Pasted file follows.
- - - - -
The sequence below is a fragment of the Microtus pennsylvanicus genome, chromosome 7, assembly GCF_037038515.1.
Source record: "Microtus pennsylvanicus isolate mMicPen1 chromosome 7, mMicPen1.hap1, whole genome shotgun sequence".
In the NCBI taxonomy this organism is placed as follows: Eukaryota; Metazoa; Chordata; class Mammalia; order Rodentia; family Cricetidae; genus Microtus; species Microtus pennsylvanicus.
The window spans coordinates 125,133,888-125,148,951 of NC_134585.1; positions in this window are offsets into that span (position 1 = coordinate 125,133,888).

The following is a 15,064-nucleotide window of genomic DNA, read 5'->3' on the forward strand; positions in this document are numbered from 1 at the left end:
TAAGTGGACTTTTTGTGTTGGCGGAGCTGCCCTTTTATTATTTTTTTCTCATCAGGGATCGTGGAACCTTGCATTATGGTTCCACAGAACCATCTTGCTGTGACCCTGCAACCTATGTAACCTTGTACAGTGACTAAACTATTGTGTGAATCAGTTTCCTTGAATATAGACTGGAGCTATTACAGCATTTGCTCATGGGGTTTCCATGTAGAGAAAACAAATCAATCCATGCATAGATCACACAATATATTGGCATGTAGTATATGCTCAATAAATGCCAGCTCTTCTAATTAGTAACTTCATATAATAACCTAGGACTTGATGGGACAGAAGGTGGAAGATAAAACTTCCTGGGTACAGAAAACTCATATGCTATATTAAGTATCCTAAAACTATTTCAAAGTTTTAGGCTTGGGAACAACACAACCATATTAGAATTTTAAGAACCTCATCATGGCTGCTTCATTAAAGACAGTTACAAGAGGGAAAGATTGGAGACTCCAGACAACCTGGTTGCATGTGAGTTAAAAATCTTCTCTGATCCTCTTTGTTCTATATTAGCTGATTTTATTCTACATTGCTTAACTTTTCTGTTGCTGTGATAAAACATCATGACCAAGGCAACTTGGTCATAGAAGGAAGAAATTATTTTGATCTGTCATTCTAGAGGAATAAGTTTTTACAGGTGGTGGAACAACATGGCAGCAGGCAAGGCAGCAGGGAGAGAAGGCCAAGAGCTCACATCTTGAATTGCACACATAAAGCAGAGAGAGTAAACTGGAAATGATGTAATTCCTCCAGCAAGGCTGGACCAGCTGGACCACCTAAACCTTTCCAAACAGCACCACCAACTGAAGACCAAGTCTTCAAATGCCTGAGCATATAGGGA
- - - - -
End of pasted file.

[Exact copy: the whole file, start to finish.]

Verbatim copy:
The sequence below is a fragment of the Microtus pennsylvanicus genome, chromosome 7, assembly GCF_037038515.1.
Source record: "Microtus pennsylvanicus isolate mMicPen1 chromosome 7, mMicPen1.hap1, whole genome shotgun sequence".
In the NCBI taxonomy this organism is placed as follows: Eukaryota; Metazoa; Chordata; class Mammalia; order Rodentia; family Cricetidae; genus Microtus; species Microtus pennsylvanicus.
The window spans coordinates 125,133,888-125,148,951 of NC_134585.1; positions in this window are offsets into that span (position 1 = coordinate 125,133,888).

The following is a 15,064-nucleotide window of genomic DNA, read 5'->3' on the forward strand; positions in this document are numbered from 1 at the left end:
TAAGTGGACTTTTTGTGTTGGCGGAGCTGCCCTTTTATTATTTTTTTCTCATCAGGGATCGTGGAACCTTGCATTATGGTTCCACAGAACCATCTTGCTGTGACCCTGCAACCTATGTAACCTTGTACAGTGACTAAACTATTGTGTGAATCAGTTTCCTTGAATATAGACTGGAGCTATTACAGCATTTGCTCATGGGGTTTCCATGTAGAGAAAACAAATCAATCCATGCATAGATCACACAATATATTGGCATGTAGTATATGCTCAATAAATGCCAGCTCTTCTAATTAGTAACTTCATATAATAACCTAGGACTTGATGGGACAGAAGGTGGAAGATAAAACTTCCTGGGTACAGAAAACTCATATGCTATATTAAGTATCCTAAAACTATTTCAAAGTTTTAGGCTTGGGAACAACACAACCATATTAGAATTTTAAGAACCTCATCATGGCTGCTTCATTAAAGACAGTTACAAGAGGGAAAGATTGGAGACTCCAGACAACCTGGTTGCATGTGAGTTAAAAATCTTCTCTGATCCTCTTTGTTCTATATTAGCTGATTTTATTCTACATTGCTTAACTTTTCTGTTGCTGTGATAAAACATCATGACCAAGGCAACTTGGTCATAGAAGGAAGAAATTATTTTGATCTGTCATTCTAGAGGAATAAGTTTTTACAGGTGGTGGAACAACATGGCAGCAGGCAAGGCAGCAGGGAGAGAAGGCCAAGAGCTCACATCTTGAATTGCACACATAAAGCAGAGAGAGTAAACTGGAAATGATGTAATTCCTCCAGCAAGGCTGGACCAGCTGGACCACCTAAACCTTTCCAAACAGCACCACCAACTGAAGACCAAGTCTTCAAATGCCTGAGCATATAGGGA